This was a gathering of old hometowners, of the city’s declining, but still potent, volatile black population, the kind that went to any place where Brown used to play, in the clubs, outdoors, in the neighborhoods and schools and they came to celebrate the life and mourn the passing of Chuck Brown, a hometown guy by any other name, even though he came to D.C. by way of a hard-times upbringing in North Carolina as a kid, and an eight-year stint in prison. Or, as stated in the program's biography: “In the mid-1950s, he shot a man in self-defense and was convicted of aggravated assault which charge was bumped up to murder when the victim later died.”
It took eight years out of his life—but it also changed his life completely. In prison, he traded a five cartons of cigarettes for a guitar, a deal by any other name, and the rest is long-term, pain-staking and hard-work history when he finally broke through with his signature sound, which is like no other. It was heavy with brass, rambling guitar, drums, it had the influences of the islands and African tribal sounds. The end result was an original, rhythm stripped to its essence.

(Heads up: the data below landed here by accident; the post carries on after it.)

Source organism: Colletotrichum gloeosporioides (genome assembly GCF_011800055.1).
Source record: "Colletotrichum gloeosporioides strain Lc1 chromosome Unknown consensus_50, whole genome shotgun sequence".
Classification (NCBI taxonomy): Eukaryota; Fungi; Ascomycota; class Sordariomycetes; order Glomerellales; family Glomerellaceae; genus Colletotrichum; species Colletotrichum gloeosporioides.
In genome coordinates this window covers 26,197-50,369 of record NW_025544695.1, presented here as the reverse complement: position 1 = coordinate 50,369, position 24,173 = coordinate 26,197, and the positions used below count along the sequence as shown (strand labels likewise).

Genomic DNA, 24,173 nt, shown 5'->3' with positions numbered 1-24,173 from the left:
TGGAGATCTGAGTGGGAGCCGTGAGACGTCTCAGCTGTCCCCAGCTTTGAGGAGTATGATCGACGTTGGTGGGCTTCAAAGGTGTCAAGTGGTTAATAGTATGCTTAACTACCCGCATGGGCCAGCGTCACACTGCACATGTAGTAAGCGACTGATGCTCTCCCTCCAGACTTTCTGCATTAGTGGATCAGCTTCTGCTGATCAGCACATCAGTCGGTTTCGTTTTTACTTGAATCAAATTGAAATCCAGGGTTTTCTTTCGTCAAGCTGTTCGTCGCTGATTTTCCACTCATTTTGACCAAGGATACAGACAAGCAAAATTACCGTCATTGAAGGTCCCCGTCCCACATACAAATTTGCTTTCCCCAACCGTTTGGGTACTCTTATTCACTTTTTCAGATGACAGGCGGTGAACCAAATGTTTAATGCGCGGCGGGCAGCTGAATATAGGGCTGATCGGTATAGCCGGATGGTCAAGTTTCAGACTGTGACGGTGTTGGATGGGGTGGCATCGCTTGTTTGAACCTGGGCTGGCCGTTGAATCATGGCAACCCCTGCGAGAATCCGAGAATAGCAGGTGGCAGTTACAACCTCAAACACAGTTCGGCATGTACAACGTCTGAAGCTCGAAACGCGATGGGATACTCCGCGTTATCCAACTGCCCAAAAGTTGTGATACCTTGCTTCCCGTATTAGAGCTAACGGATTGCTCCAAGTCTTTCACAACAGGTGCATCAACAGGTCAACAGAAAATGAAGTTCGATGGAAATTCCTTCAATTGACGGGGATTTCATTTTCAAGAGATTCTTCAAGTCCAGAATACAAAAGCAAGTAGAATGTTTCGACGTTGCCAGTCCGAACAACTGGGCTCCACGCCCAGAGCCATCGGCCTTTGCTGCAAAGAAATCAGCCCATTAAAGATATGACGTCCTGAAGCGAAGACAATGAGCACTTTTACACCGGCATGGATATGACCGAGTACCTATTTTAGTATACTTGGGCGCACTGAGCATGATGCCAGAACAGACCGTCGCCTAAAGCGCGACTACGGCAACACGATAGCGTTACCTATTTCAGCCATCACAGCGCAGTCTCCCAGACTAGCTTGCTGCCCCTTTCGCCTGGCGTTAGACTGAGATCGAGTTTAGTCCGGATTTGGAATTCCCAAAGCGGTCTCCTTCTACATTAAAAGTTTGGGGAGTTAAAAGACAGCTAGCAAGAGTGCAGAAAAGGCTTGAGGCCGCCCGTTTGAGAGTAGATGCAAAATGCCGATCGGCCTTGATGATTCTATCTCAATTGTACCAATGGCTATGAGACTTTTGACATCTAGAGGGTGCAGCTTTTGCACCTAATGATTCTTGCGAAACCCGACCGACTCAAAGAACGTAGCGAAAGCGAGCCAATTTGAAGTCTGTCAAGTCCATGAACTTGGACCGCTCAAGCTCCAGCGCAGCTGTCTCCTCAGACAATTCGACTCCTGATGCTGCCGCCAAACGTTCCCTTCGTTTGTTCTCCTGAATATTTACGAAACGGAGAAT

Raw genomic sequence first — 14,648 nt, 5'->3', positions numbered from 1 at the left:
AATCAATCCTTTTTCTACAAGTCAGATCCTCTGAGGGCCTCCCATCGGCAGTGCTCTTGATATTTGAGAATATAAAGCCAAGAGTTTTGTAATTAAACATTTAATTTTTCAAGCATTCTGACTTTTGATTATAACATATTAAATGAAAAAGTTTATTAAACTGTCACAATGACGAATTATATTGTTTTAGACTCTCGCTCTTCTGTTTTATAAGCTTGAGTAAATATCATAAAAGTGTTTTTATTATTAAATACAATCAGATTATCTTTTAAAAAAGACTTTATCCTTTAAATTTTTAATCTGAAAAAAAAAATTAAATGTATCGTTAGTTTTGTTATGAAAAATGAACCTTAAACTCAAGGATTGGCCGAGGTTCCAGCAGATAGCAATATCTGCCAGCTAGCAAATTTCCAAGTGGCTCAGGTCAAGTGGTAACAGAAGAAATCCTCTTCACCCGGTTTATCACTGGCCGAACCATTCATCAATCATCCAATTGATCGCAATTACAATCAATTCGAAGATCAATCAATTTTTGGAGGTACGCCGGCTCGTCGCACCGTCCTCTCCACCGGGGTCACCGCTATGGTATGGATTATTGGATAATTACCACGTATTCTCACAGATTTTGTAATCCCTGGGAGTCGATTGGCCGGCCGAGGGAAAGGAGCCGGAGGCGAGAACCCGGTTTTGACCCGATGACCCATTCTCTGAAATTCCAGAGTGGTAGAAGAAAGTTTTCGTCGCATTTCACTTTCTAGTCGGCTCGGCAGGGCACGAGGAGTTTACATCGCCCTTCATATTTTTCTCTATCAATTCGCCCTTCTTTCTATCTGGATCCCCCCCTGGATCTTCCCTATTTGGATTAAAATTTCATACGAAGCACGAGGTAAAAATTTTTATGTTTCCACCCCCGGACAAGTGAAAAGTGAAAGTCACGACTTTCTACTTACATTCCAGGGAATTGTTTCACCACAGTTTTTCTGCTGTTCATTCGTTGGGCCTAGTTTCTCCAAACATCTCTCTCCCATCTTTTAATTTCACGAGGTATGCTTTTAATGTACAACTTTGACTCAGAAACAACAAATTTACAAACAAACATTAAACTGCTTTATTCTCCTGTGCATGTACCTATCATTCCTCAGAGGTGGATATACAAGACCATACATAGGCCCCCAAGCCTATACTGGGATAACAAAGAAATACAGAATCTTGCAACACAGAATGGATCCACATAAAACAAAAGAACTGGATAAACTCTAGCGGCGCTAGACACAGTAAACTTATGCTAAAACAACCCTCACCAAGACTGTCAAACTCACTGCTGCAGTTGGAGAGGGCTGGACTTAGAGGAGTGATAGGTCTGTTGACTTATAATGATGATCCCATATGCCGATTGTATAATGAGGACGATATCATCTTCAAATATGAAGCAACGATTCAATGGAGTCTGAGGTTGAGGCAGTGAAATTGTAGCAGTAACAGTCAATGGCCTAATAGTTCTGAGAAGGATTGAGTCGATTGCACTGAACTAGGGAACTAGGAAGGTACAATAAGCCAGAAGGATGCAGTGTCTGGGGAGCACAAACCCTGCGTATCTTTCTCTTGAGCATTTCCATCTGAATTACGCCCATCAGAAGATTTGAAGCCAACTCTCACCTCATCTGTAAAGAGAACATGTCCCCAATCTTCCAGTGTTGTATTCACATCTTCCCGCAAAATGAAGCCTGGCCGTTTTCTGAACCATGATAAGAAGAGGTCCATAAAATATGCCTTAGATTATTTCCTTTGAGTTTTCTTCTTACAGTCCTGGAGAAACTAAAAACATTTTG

The music dominated proceedings at the Washington Convention Center May 31. It rained go-go all afternoon, soaking everything and everybody up, dried up the sadness like a super-mop, put the spring even on the legs of local politicians.
Simpson was ageless and unchanged, and moved. “Oh, man, that man, what a time,” he said. “I loved that man and I know he loved me. He loved this city. He was always for Washington, for you folks, for us, and his music was nothing like anything anywhere else, and believe me, I know. I come from Detroit, and we had a little music going there, too.”
The afternoon wasn’t so much a time-machine, it was a time-stopper. If you blinked, you could be in some of those clubs, many of them gone, you could hear the man in person, so to speak, and his generous spirit. It was a little like nothing had happened since then: there was a moment you could hear a roar from the huge crowd, maybe eight or ten thousand strong and people rushed to the pathway to the stage and all of a sudden you heard the rush and sound, crowd chants: “Barr-eee, Barr-eee.” Marion Barry was in the house.